Great (Previously) Unreported Moments in Entertainment History
Of course, everybody knows the important facts about entertainment today — we’ve got so many terrific magazines to tell us about them — but little is known about the pop culture tales of yesteryear.
However, recently I sought to rectify that. I put on my Indiana Jones hat, searched for aged scrolls, dug into dusty tomes and haunted musty libraries looking to bring you the stories you just won’t get anywhere else. And here they are. Here are the last millenium’s great untold moments in entertainment, in no particular order:
* 1450: Johann Gutenberg invents the printing press, allowing the printed word to be distributed to people for the first time and opening up lines of communication that would ultimately connect the people of the world. When asked why he strove to complete such an invention, he said, “So my distant relation Steve would have easier-to-read scripts during the creation of the fine film “Three Men and a Little Lady.”’
* 1528: In a move that would have far-reaching consequences into our own era, Nostradamus, an out-of-work actor far beyond his prime, gets into the profitable world of psychic prediction.
* 1942: After moving into an old house, a young J.D. Salinger peels away a floorboard and discovers a handful of musty journals. The diaries, by one H. Caulfield, contain a smattering of stories about precocious youths from New York.
Mysteriously, Salinger drops out of brick-laying school the next day and embarks upon a literary career.
* 1889: Poor, destitute painter Vincent Van Gogh, in a pique of rage, cuts off his ear. The scene is witnessed and captured on canvas by his apprentice, Vincent Van Tarantino.
* 1832: Up-and-coming writer Edgar Allan Poe, up until this point a beaming optimist, falls into a dark, never-ending depression when he isn’t named Sexiest Man Alive by American Persons magazine. “I shall never amount to anything now!” Poe moans. “And to think, all I ever wanted was someone to name a sports team after one of my poems!”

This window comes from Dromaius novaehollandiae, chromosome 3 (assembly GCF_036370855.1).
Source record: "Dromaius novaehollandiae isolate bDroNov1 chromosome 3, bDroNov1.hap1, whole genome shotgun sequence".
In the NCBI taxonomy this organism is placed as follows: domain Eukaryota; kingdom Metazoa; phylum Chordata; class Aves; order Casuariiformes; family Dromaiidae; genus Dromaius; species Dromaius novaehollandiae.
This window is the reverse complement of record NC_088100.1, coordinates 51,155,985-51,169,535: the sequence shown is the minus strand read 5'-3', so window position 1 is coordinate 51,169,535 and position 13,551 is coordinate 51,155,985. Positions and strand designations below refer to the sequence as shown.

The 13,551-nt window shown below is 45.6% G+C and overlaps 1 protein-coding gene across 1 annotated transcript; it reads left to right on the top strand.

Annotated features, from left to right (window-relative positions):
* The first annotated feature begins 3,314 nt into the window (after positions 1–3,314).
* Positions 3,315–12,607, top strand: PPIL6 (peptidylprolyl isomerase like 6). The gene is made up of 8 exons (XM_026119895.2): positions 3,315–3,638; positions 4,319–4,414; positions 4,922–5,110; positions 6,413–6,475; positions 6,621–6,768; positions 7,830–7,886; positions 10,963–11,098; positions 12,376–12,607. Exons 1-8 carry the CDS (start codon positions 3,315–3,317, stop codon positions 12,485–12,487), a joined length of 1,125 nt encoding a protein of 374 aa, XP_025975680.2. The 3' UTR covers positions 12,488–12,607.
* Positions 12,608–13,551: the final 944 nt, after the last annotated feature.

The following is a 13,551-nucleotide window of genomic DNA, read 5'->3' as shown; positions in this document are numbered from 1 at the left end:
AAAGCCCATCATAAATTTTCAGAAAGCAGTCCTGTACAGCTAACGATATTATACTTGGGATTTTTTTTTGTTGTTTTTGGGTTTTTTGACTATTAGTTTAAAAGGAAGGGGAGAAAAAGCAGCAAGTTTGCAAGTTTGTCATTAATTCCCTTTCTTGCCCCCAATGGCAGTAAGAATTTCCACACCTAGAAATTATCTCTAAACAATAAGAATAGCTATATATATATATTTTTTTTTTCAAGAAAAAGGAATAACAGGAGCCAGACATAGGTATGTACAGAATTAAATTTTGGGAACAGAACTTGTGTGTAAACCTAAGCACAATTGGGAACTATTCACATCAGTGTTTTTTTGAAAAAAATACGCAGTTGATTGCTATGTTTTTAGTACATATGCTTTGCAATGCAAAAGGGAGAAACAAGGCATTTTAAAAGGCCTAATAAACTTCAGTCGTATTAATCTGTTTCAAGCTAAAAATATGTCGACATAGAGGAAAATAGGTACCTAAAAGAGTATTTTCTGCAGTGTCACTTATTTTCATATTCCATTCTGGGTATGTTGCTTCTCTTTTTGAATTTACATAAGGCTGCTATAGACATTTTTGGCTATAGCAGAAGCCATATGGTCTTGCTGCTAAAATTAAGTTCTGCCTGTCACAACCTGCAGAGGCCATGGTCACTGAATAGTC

* 1867: After failing at the family business, Mark Twain decides to take up writing full time. His final act as CEO is passing off half of his white suits and the family’s last remaining fried chicken franchise to his brother, Colonel “Sandy” Twain.
* 1957: Dr. Seuss decides against calling his new character “The Cat in the Black Leather Chaps” and goes with a hat instead.
* 57: After being beaten in the straw poll ratings for years by the Octavian Entertainment Coliseum’s “Must See Chariot-Races!” and the Augustus Revelry Group’s “Night of Greek Tragedies featuring Cassiopeia Aniston,” the chairman of the Nero Entertainment Network hits upon a successful formula with the programs “When Good Lions Go Bad” and “World’s Funniest Orgies.” The immortal demon, who would ultimately move to Australia and name himself “Rupert Murdoch” would later revisit the ideas to great ratings success for an invention called “telly-vision.”
* 1694: Attendance at the Sistine Chapel plummets when ultra-conservative Roman tabloids report that the painter of its ceiling, Michelangelo, was, in fact, gay. However, church public relations officers, thinking quickly, appease the faithful and bring back the crowds after telling people they won’t be damned to hell if they simply don’t look up.
* 1836: An influential piece of pre-historic fine art is discovered when explorers find a painting done with berry juice and mud on a stone wall in Turkey. The early artwork, allegedly titled “Dinosaurs Playing Poker,” is later purchased by GoldenPalace.Com for $3 million.
* 1941: The legendary film “Citizen Kane” is nearly scrapped after test screenings prior to its release reveal that people think the movie is “boring, dumb and not wacky enough.” Audience members’ surveys suggest that director Orson Welles should add “more explosions, a couple of car chases, a zany old lady with a foul mouth and plenty of cute little dogs.” Welles decides to ignore the valuable input. Good decision? Bad decision? You decide…
* 1810: Concerned Citizens for A Moral Austria pushes to ban a famous Beethoven work, forcing the composer to eventually snip all of its offensive lyrics and release the piece as an instrumental. Thus, from that time forward, the popular song “Double-Jointed Gretchen” is known as “The Fifth Symphony.”
And now you know…the rest of the stories…
copyright 2023 Sean Leary / for more writing and stuff you really, truly, simply can’t live without, please see www.seanleary.com